Industrial and chemical processes ranging from brewing to polymerization depend on delivery of accurate quantities of gases or liquids. It is possible to measure rates of delivery in terms of either mass or volume per unit of time, and choosing between them is based on the application. In a number of situations volumetric flow measurement is sufficient, particularly if pressure and temperature are known and stable. However, as mass flow measurement directly indicates the quantity of molecules present, it has the advantage of being immune to density variation.
Most Engineers are accustomed with some of the many ways for measuring volumetric flow. In general, mass flow measurement is less well-known and understood. This OMEGA Engineering article explains how mass flow rates can be measured directly (such as via heat loss) and indirectly (by inference from pressure drop) and highlights applicable features of some commercially-available mass flow meters.
Mass Flow Meter Types and Operating Principles
The mostly extensively used types of meters are differential pressure, thermal mass and Coriolis.
Differential Pressure Flow Meter
An obstruction such as a disk with a hole of known diameter is placed inside a region of laminar flow, and fluid pressure is measured on each side. Pressure will be higher on the upstream side, with the difference in readings being relative to the distance between the two reading points, viscosity, volumetric flow rate and pipe diameter, as set out in Poiseuille’s equation. Corrections are then carried out for pressure and temperature in order to produce a standardized mass flow rate.
Thermal Mass Flow Meter
These are available in two designs: inserted probe and heated sample tube. Both derive mass from the specific heat capacity of the fluid (thus negating density variations) hence it is essential to know this property. Thermal mass flow meters are suitable for low gas flow rates.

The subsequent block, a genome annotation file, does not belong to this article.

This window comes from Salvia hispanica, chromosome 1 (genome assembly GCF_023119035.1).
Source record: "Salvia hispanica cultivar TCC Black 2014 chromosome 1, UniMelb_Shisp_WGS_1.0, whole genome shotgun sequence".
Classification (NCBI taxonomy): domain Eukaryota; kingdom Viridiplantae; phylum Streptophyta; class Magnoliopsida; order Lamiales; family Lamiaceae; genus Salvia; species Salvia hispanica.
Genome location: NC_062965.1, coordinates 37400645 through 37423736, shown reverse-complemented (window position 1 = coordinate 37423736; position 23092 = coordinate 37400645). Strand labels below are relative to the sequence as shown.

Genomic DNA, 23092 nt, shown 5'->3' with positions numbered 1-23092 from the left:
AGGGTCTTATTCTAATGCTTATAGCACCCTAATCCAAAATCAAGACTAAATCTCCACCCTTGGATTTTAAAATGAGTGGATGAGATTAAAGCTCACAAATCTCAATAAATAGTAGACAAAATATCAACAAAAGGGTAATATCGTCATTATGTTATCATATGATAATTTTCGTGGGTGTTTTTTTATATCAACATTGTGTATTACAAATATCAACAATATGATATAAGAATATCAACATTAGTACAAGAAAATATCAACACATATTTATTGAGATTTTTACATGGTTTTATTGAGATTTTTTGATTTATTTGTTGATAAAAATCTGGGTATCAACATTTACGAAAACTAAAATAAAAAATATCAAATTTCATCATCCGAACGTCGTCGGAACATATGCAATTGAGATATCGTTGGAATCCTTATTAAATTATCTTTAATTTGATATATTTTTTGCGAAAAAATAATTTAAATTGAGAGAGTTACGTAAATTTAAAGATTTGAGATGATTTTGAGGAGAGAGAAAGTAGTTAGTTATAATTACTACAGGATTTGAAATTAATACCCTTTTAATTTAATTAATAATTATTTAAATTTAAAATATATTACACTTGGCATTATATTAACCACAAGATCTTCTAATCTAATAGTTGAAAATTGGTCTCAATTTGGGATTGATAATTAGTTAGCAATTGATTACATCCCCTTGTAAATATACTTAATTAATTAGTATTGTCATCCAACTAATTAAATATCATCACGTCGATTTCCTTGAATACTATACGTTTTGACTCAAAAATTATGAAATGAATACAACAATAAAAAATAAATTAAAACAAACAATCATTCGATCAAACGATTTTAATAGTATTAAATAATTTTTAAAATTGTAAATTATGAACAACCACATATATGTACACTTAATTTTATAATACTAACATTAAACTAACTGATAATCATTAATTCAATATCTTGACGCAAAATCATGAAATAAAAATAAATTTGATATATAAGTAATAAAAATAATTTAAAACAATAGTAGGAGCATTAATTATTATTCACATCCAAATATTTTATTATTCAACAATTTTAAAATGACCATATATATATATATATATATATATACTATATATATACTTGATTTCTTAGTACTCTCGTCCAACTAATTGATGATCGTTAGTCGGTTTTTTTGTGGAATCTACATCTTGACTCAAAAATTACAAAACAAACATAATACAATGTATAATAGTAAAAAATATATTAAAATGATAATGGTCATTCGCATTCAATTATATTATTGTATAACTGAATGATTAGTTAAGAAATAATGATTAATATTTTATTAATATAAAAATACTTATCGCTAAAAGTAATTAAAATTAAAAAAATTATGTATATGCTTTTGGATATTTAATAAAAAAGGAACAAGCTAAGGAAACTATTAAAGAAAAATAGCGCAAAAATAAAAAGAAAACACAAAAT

In a heated sample tube mass flow meter, all or some of the flow passes through a high precision tube. Heat is applied to the tube and the variation in temperature measured. The difference in temperature between the two points specifies how much energy the fluid has absorbed, which relies on the mass moving through the tube.
Inserted probe mass flow meters use the same principle, but with two RTD probes located in the flow. The upstream sensor measures the fluid temperature while the second is heated to a temperature more than that of the first sensor. Heat is transferred from the second sensor to the fluid at a rate equivalent with the mass flow rate.
The Coriolis Mass Flow Meter
Coriolis mass flow meters measure mass through inertia. A dense gas or liquid flows through a tube which is vibrated by a small actuator. This acceleration generates a measurable twisting force on the tube proportional to the mass. The mass flow rate is specified without requiring any knowledge of the fluid flowing inside. More refined Coriolis meters use dual curved tubes for lower pressure drop and higher sensitivity.
Factors Influencing Accuracy
The accuracy of the differential pressure mass flow meter is affected by three factors. First, the measurement is inferred from pressure and temperature, so thus error in these reflects in the final result. Second, there are expectations about the viscosity and the degree to which laminar flow is attained (turbulence affects flow via the obstruction and produces misleading pressure measurements). Third, and perhaps the most significant, refers to the fact that the orifice may wear, becoming bigger over time and thus reducing the pressure drop. Based on the fluid passing through, there is also a risk of partial blockage.
When using thermal mass flow meters it is essential to consider the possible influence of:
- Moisture condensing on the temperature detector: Saturated gases may generate moisture, resulting in bad readings and ultimately, corrosion.
- Particulate accumulation: Low readings may also occur if heat transfer is hindered by the accumulation of residue on the sensor.